It Seems Digital, But We Still Live in an Analog World

The other day, I had lunch downtown with my brother Nil. We got caught up on all the usual guy stuff – football, hunting, stock car racing, and analog versus digital.

Nil told me he is an analog man, and my jaw dropped. How could a modern man actually prefer analog over digital? I’ve been thinking about it ever since.

We often use the saying “living in a digital age”. What exactly does that mean? And what age did we live in before?

Well, we lived in the “analog” age.  Analog means “continuous flow”, something that varies and you can measure but it never really stops moving for very long. When we measure and control things in the analog way, we use needles and dials and such.

A digital age world is a lot more precise. Take watches for example. It used to be when you asked someone the time, you got an answer something like “quarter past” and that was close enough. I noticed a while ago that if I asked the same question to my daughter, she’d say something like “eight fourteen.” A lot more precise,  and, to be honest, somewhat annoying until you got used to it.

Which leads us to another question: what was so wrong with the analog age that we needed to move to a digital one? The first answer is having the ability to replicate something exactly.

Think of a phonograph record. You placed a needle in a groove and amplified the vibrations to get a sound. You also got a lot of static because the groove got dirty or scratched, and when you made a recording of the contents of the record on a tape, those scratches were transmitted with the music along with some hisses and static – electronic “noise”. Then if you copied from one tape to another, you picked up more noise.

This impairment of a work as a result of successive copying is known as generational entropy. The same thing happens when you photocopy a page from a book, and then make a copy of the copy, and so on. You’ve seen these final copies, where you can barely read the original work because of all the black dots that cover it.

The other reason we’re in a digital world is that we now have the means to store huge amounts of data, and transmit it at tremendous speeds. This means that large works can be converted to a series of bits that are either 0 or 1, on or off. In this format, they can be replicated and transmitted very fast, and without any generational entropy.

So why would an educated man like Nil actually prefer analog? The example he used is woodworking, where you cut and shape and plane and it’s all very real. Every piece of work has its own unique character. The brush strokes of the artist, the notes of the musician, they all start out as analog. And in fact they all end up as analog as well, because our senses are analog. That’s the difference between a human and a robot (so far).

So we have to be careful when we say we live in a digital world, because we don’t really. We live in an analog world and we temporarily transform certain elements to digital for expediency. Even a piece of artwork on a web site that has only ever been stored in digital format started off in analog form, even if only in the mind of the designer and the movement of her hand on the computer’s mouse. The beauty in it is analog, the storage of it is digital.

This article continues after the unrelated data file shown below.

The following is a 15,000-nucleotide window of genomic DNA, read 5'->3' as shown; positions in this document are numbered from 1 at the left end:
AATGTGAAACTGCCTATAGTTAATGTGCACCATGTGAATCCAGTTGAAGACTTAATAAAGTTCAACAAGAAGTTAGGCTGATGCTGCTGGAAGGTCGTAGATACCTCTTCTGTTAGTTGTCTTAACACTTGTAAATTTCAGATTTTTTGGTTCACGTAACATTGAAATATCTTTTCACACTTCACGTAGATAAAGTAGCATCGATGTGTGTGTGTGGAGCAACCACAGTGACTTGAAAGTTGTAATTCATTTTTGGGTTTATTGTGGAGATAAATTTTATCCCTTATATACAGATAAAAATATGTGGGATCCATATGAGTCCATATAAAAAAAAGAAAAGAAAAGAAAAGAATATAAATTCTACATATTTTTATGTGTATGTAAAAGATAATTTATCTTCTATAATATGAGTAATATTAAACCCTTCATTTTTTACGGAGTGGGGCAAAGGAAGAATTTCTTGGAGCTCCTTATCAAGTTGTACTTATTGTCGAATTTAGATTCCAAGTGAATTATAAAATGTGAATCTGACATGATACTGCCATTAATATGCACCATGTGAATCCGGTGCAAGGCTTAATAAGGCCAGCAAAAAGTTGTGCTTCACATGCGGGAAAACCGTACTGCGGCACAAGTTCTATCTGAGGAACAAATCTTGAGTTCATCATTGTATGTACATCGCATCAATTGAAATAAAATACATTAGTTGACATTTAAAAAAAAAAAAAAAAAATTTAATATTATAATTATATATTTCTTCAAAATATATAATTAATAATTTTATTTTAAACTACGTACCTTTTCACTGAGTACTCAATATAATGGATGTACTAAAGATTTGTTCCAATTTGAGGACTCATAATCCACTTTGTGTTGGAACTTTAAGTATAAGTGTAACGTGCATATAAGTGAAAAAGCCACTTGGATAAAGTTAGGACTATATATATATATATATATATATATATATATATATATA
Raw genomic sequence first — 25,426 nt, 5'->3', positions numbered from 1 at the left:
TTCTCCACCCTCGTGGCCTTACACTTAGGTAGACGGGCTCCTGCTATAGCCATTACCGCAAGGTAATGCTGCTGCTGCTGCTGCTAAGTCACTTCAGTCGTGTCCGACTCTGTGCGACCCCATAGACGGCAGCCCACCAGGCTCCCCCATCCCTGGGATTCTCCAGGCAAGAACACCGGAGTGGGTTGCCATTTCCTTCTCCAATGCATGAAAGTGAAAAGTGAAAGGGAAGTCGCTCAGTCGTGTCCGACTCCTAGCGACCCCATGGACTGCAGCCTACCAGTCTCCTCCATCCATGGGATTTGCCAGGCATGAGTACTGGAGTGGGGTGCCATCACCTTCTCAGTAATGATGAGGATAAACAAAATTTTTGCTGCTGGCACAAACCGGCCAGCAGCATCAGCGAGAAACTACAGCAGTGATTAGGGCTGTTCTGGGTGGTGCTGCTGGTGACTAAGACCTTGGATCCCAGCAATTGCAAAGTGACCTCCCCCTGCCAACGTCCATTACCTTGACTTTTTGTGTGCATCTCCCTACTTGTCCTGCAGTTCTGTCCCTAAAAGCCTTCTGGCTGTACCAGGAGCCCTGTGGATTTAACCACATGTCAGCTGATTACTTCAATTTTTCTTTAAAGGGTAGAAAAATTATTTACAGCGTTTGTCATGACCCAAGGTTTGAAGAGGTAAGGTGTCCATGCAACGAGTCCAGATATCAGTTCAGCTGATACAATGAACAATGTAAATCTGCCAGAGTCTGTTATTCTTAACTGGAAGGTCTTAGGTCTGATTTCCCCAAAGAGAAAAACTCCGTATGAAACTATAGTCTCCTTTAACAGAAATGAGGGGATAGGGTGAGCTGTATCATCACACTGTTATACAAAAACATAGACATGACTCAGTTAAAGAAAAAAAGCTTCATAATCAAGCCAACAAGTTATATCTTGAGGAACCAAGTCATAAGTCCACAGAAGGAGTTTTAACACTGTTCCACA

And I guess maybe that’s the point. Beauty is analog, expediency is digital.

2 replies
  1. MJ (via email) says:

    As for analog versus digital, most of my analog clocks kept time better (consistent with the Dominion time signals), although the digital displays falsely imply more precision. Some research suggests that analog displays (in aircraft, for example) give a truer sense of things like descent rates, but maybe the pilots in those studies grew up with Mickey Mouse analog watches 🙂

    As for reproduction without loss of quality, your assertion doesn’t hold for successive copying of JPEG images, but I get the principle.

    Tell Nil that I am on his side of this discussion.

    MJ (via email)

  2. Pat d'Entremont says:

    I think you could say that digital doesn’t have a hope of being as accurate as analog, because you would need an infinite number of digits after the decimal point when you store a value, and the moment you store it, it would be out of date anyway, whereas in the analog world the needle would vary along with whatever is being measured. Or you’d need an infinite number of pixels in an image, or an infinite number of bits in a digital recording.

    Then again, beyond the limit of human perception, does it really matter? The Hubble Space Telescope gives us more beautiful images than anything we can see at an eyepiece, and it is all delivered to us digitally.

    Some people also say that analog doesn’t measure accurately either, because the mere fact of measuring something alters it.

    Let’s face it, we live in an imperfect world.

    Pat

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